The ruby-throated hummingbird is a common sight in southern Canada and the eastern half of the United States, during the summer months. During the winter, these little birds migrate as far south as Mexico and Central America. With an overall population of around 36,000,000 and increasing, these little critters are listed as Least Concern by the IUCN. Their greatest threats are accidental poisoning (due to pesticide use), and predation by other animals.
First the Stats…
Scientific name: Archilochus colubris
Weight: Up to .11 ounce
Length: Up to 3.5 inches
Wingspan: Up to 4 inches
Lifespan: Up to 5 years
Now on to the Facts!
1.) The Swedish naturalist, Carl Linnaeus, officially described these birds in 1758.
2.) Generally speaking, these hummers are not afraid of humans, and will come rather close to them, while feeding.
3.) There is a myth that these birds will cling to the backs of larger migratory birds, in order to hitch a ride and save strength during migration. Nope. These birds make the trek all on their own.
4.) Males are very territorial and will even try to challenge bees and wasps for available flowers.
5.) Like other hummingbirds, they are attracted to the color red. They have even been known to approach people with red shirts, mistakenly thinking the shirt is a flower.
But wait, there’s more on the ruby-throated hummingbird!
6.) Besides their primary staple food – nectar – these birds will also occasionally dine on smaller insects.
7.) When food is readily available, the ruby-throated hummingbird will skip over other flowering plants to seek out only red flowers.
Did you know…?
They are solitary creatures that only come together to breed and the breeding and courtship only lasts a few minutes.
8.) These hummingbirds are sexually dimorphic, in that males have a the characteristic red gorget (throat patch) and an iridescent green body. Females have a paler green body and lack the throat patch.
9.) Females are very picky about who they mate with and will reject multiple males before deciding on a suitor.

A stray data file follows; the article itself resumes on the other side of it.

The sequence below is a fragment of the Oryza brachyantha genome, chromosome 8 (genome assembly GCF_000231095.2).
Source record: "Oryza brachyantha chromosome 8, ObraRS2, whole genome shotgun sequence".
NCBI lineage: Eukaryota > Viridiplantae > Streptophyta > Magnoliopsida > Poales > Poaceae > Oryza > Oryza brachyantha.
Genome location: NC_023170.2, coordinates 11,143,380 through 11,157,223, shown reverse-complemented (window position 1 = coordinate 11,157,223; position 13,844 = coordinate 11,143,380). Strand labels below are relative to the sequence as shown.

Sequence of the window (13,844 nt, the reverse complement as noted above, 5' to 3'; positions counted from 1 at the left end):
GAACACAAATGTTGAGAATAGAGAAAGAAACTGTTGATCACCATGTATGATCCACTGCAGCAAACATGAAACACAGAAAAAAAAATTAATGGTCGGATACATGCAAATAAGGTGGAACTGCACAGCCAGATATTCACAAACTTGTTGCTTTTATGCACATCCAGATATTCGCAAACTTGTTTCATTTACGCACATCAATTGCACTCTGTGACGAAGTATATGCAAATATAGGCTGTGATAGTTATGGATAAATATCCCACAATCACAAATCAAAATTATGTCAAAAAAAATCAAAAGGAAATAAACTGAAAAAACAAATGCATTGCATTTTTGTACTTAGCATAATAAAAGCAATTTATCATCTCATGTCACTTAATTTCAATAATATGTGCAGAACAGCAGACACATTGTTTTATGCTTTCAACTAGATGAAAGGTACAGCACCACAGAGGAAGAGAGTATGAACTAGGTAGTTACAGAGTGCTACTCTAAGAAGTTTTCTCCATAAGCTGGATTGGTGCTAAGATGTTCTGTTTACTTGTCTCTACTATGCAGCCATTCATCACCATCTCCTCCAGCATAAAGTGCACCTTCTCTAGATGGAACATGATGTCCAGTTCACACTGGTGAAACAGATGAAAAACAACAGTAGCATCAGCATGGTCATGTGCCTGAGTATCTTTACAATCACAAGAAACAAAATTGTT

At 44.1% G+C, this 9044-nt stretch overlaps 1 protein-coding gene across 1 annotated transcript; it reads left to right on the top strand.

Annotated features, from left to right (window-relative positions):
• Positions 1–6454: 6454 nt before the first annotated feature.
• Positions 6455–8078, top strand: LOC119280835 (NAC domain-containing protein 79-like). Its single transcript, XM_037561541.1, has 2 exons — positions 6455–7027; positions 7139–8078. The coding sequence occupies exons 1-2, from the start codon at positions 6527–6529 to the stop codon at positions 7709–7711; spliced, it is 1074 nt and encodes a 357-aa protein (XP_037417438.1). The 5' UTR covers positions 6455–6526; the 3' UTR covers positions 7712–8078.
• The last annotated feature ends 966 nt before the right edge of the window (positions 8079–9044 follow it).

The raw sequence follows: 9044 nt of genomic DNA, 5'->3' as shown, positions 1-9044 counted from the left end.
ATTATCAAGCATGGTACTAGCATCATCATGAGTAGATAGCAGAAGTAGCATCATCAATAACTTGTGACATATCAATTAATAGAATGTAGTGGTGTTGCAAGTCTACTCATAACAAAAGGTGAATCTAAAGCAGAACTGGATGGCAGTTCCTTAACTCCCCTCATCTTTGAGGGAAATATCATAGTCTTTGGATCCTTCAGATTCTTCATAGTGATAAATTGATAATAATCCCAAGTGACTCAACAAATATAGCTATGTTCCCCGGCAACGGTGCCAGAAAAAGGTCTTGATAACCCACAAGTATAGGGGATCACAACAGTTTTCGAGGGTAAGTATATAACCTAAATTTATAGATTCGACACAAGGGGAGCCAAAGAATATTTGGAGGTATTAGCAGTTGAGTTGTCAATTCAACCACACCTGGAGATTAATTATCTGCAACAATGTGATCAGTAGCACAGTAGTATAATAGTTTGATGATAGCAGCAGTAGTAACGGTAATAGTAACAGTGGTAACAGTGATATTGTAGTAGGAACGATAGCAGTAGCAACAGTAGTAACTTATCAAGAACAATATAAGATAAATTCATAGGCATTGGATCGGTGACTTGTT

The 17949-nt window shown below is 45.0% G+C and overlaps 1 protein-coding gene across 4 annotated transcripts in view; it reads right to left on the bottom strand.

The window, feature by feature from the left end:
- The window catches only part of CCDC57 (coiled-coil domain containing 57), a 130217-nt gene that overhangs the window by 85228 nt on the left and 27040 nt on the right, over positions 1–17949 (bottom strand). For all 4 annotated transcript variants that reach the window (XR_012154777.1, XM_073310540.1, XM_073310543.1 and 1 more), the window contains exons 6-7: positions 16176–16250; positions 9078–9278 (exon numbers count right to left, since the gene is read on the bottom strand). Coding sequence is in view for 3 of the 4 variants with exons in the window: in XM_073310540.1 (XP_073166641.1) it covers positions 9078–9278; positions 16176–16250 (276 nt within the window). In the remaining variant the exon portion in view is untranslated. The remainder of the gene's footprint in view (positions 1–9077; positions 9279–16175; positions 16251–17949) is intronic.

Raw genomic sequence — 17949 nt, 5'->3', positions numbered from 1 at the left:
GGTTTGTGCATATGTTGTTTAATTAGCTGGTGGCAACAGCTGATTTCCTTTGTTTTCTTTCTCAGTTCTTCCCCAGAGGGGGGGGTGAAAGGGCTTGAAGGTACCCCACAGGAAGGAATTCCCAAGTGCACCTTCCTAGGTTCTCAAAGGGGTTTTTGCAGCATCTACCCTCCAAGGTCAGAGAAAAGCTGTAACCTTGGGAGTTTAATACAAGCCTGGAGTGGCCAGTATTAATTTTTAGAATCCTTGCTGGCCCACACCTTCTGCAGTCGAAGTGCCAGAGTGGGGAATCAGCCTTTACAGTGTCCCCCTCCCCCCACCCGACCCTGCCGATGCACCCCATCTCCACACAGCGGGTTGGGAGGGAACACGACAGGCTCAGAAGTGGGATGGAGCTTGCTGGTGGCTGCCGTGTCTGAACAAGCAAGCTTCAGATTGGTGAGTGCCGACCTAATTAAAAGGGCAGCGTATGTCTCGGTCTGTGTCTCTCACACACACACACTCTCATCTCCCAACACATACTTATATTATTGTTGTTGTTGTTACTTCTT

10.) Nests are built by the females and are about the size of a walnut.
But wait, there’s still more on the ruby-throated hummingbird!
11.) Eggs are about the size of a pea.
12.) The female will only lay up to 2 eggs each breeding season. The eggs hatch in up to 12 days.
13.) In just a mere few week’s time, the chicks are ready to leave the nest and start life on their own.
Did you know…?
The female will only tolerate her chicks feeding with her for the first few weeks. Then she will chase them off, just like they were a competitive hummingbird or insect. “Go on, GIT!”
14.) Their vocalizations consist of rapid, squeaky chirps. These chirps are primarily used as a warning call to other males, to stay out of their territory.
15.) During courtship, males produce a rapid tik-tik tik-tik tik-tik sound with their wings. They also produce a faint, repeated whining sound from their tail feathers.
But wait, there’s still a little more on the ruby-throated hummingbird!
16.) Flight muscles make up to 30% of their total body weight.
17.) Like other hummers, their wings attach at a shoulder joint. This allows for greater wing rotation during flight and affords them the ability to not only hover, but to fly backwards and even upside down.
18.) Sharp-shinned hawks, merlins, American kestrels, Mississippi kites, domestic cats, loggerhead shrikes, greater roadrunners, bird-eating snakes, some lizards, and even praying mantises all prey on these birds… when they can catch them.
Did you know…?
While hovering, these bird’s wings beat up to 80 times per second!
19.) These little birds can fly up to 30+ mph.
20.) When flying, not hovering, their wing beats measure up to 53 beats per minute.
But wait, there’s still just a little bit more on the ruby-throated hummingbird!
21.) They can dive at speeds of up to 63 mph.
22.) Before they migrate south, these birds will eat up to 2x their body weight in nectar.
Now a Short Ruby-Throated Hummingbird Video!
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